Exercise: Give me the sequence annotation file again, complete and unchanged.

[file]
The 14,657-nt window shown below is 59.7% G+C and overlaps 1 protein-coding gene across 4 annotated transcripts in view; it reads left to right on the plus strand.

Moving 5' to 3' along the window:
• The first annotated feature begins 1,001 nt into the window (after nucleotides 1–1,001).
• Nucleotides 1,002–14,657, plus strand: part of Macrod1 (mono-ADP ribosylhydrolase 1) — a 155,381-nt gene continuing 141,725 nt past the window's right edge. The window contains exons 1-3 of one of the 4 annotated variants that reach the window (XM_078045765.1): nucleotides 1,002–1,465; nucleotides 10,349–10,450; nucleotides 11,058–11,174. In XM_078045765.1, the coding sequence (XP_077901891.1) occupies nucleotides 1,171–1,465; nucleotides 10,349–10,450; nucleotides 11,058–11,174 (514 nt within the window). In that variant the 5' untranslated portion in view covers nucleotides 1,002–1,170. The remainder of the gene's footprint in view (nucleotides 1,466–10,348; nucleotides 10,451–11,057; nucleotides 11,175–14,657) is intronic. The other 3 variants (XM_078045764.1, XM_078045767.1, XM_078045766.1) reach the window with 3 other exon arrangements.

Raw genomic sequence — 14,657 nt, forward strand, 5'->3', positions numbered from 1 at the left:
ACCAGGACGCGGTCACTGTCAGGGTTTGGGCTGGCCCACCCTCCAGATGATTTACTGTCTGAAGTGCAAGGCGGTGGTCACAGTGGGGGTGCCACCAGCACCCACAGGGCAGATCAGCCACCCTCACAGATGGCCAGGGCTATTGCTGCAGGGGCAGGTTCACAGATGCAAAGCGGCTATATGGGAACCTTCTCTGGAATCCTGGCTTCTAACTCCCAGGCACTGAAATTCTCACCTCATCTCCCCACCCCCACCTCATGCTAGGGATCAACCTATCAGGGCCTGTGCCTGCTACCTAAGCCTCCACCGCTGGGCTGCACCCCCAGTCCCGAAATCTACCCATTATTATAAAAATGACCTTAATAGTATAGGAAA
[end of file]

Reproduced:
The 14,657-nt window shown below is 59.7% G+C and overlaps 1 protein-coding gene across 4 annotated transcripts in view; it reads left to right on the plus strand.

Moving 5' to 3' along the window:
• The first annotated feature begins 1,001 nt into the window (after nucleotides 1–1,001).
• Nucleotides 1,002–14,657, plus strand: part of Macrod1 (mono-ADP ribosylhydrolase 1) — a 155,381-nt gene continuing 141,725 nt past the window's right edge. The window contains exons 1-3 of one of the 4 annotated variants that reach the window (XM_078045765.1): nucleotides 1,002–1,465; nucleotides 10,349–10,450; nucleotides 11,058–11,174. In XM_078045765.1, the coding sequence (XP_077901891.1) occupies nucleotides 1,171–1,465; nucleotides 10,349–10,450; nucleotides 11,058–11,174 (514 nt within the window). In that variant the 5' untranslated portion in view covers nucleotides 1,002–1,170. The remainder of the gene's footprint in view (nucleotides 1,466–10,348; nucleotides 10,451–11,057; nucleotides 11,175–14,657) is intronic. The other 3 variants (XM_078045764.1, XM_078045767.1, XM_078045766.1) reach the window with 3 other exon arrangements.

Raw genomic sequence — 14,657 nt, forward strand, 5'->3', positions numbered from 1 at the left:
ACCAGGACGCGGTCACTGTCAGGGTTTGGGCTGGCCCACCCTCCAGATGATTTACTGTCTGAAGTGCAAGGCGGTGGTCACAGTGGGGGTGCCACCAGCACCCACAGGGCAGATCAGCCACCCTCACAGATGGCCAGGGCTATTGCTGCAGGGGCAGGTTCACAGATGCAAAGCGGCTATATGGGAACCTTCTCTGGAATCCTGGCTTCTAACTCCCAGGCACTGAAATTCTCACCTCATCTCCCCACCCCCACCTCATGCTAGGGATCAACCTATCAGGGCCTGTGCCTGCTACCTAAGCCTCCACCGCTGGGCTGCACCCCCAGTCCCGAAATCTACCCATTATTATAAAAATGACCTTAATAGTATAGGAAA